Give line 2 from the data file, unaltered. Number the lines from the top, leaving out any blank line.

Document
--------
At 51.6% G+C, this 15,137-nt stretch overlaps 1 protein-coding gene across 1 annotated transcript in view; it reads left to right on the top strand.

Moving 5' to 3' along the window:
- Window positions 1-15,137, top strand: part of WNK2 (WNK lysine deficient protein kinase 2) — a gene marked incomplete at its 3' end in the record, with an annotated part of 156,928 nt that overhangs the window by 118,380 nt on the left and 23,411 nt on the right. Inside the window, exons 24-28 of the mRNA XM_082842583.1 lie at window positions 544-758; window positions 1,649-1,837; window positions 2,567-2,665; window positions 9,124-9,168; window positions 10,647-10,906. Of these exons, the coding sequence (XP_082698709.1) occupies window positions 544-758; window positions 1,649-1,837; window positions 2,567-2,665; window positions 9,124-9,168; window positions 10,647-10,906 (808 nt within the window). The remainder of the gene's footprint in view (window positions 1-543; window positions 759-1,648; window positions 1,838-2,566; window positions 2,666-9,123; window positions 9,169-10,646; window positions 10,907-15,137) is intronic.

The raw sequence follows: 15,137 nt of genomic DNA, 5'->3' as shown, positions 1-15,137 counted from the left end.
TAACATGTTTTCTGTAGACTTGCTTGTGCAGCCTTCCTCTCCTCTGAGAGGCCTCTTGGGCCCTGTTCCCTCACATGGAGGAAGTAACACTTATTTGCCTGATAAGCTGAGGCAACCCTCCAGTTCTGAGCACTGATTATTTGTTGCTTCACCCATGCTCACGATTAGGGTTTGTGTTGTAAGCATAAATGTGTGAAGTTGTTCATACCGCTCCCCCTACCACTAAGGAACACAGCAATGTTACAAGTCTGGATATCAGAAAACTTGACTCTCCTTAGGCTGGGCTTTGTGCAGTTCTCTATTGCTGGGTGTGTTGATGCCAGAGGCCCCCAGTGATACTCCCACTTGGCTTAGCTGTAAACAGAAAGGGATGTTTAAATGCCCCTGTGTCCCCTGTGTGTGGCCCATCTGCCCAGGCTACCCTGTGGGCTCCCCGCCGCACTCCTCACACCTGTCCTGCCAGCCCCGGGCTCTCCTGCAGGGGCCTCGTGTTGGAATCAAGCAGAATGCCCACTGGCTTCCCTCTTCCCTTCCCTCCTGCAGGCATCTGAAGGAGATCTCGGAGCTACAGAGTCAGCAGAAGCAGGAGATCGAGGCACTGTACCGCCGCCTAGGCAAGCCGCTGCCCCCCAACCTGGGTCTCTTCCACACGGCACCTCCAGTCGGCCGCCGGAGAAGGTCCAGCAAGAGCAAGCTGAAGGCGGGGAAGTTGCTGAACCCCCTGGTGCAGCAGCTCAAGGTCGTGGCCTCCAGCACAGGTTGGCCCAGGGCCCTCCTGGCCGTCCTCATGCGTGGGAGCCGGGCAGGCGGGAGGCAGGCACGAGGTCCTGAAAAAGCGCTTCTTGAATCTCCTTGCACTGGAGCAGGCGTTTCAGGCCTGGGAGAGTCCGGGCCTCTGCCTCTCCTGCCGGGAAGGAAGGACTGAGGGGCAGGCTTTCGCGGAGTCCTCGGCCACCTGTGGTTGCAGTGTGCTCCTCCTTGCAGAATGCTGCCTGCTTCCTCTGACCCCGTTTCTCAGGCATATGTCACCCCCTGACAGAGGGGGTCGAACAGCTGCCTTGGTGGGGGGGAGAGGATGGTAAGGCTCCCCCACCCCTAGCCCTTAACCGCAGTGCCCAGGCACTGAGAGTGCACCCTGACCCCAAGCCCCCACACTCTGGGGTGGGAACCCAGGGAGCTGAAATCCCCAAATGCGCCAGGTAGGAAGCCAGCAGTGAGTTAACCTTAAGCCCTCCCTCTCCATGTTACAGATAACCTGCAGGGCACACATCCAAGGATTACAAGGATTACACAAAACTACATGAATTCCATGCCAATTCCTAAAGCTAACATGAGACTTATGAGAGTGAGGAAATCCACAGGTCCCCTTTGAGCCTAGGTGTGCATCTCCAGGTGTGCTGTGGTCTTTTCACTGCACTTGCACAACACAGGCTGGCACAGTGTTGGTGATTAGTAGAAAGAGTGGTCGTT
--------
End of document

Moving 5' to 3' along the window: